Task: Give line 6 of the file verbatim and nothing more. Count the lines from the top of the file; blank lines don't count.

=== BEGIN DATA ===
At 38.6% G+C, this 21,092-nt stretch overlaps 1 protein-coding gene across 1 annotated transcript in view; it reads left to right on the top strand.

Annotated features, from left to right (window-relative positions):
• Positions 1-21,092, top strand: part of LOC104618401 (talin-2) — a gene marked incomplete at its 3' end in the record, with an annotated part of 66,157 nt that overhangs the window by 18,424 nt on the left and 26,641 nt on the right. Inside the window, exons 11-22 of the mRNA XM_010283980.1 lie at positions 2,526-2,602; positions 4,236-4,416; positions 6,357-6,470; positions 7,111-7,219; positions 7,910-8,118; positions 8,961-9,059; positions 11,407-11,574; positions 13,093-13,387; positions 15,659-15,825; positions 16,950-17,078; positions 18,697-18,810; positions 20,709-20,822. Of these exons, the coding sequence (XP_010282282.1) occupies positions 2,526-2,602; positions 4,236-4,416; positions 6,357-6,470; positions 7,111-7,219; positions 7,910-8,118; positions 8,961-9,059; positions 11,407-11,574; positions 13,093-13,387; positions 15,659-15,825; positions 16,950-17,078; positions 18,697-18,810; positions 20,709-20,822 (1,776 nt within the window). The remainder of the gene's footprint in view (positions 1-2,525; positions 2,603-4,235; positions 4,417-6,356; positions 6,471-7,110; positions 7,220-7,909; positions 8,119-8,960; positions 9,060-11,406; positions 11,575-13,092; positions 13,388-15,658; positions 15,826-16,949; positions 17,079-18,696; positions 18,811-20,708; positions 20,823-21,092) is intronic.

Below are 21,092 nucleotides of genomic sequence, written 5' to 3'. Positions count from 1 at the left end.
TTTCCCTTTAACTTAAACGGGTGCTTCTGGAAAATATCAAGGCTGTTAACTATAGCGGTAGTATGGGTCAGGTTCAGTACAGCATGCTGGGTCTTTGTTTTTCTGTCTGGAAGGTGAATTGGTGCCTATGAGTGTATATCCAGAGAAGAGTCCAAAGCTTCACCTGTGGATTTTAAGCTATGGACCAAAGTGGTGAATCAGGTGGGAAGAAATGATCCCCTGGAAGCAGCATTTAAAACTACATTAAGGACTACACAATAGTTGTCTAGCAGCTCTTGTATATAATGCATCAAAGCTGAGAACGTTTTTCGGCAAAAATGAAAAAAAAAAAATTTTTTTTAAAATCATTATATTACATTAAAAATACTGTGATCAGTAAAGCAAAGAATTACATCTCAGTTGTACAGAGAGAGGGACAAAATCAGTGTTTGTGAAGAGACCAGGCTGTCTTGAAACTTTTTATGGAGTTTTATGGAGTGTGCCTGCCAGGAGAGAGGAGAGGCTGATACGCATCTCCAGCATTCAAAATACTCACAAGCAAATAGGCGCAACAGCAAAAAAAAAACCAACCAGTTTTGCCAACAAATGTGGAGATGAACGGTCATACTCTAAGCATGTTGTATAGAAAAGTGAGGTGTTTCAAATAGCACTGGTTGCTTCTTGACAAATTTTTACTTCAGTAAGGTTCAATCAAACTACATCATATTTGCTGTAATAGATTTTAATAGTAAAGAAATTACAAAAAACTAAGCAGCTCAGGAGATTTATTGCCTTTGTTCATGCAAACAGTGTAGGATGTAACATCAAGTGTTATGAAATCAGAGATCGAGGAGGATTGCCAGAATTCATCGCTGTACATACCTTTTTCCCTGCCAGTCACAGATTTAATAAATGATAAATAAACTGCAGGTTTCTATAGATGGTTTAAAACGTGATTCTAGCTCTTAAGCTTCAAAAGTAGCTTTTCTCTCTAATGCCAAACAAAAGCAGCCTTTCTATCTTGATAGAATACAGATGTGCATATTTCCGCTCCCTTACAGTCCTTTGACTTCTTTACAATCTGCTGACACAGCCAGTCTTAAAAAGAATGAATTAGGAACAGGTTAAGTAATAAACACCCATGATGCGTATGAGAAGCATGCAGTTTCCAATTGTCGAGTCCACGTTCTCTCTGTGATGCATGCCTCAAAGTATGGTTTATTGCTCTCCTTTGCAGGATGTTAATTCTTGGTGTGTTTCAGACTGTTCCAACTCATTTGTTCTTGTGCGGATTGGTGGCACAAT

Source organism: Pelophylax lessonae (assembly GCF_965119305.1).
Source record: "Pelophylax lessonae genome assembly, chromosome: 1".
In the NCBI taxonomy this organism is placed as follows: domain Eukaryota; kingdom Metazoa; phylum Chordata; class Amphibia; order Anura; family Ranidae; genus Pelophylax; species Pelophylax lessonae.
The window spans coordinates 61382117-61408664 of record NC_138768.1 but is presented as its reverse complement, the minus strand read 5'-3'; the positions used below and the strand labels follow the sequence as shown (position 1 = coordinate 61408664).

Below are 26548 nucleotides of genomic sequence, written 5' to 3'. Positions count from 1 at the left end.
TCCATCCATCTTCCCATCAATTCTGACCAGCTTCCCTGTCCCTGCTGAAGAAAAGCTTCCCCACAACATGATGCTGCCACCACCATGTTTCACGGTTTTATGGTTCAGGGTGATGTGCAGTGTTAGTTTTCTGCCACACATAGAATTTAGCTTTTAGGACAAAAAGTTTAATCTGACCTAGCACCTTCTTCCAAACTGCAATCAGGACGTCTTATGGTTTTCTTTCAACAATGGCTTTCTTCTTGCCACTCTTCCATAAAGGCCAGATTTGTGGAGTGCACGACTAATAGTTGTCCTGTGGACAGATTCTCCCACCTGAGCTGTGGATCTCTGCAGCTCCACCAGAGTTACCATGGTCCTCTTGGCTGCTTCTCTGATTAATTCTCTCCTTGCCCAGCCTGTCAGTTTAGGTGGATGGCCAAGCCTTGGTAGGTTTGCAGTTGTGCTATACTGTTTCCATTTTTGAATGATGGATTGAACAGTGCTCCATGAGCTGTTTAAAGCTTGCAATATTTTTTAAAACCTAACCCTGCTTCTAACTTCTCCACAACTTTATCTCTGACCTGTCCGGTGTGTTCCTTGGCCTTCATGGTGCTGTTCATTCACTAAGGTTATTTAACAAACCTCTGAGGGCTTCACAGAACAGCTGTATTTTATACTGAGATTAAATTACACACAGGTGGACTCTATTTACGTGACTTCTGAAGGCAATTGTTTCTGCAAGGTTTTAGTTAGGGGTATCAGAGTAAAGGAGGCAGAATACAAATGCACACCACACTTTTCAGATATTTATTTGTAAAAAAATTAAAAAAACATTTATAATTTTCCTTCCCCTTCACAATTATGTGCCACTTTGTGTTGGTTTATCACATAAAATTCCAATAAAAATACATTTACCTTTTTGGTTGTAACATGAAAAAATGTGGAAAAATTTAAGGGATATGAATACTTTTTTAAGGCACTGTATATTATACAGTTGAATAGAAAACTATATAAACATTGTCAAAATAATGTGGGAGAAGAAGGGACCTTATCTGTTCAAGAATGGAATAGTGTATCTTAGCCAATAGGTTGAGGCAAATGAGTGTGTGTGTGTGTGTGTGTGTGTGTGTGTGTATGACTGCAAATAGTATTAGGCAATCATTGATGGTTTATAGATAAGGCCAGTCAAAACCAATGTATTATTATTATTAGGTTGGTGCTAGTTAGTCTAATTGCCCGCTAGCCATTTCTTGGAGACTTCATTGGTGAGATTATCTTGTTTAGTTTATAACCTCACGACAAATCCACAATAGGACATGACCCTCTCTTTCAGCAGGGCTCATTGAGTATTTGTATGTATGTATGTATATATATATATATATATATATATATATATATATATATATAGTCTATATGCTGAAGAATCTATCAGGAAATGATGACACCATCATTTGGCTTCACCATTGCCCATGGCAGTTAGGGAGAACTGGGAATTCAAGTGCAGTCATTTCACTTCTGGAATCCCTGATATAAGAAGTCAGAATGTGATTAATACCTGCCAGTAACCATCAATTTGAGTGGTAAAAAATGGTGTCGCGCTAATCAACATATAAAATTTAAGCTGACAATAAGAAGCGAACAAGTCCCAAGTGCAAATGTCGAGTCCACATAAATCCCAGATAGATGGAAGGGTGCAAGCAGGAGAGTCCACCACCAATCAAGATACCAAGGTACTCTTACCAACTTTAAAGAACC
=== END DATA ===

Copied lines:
Source organism: Pelophylax lessonae (assembly GCF_965119305.1).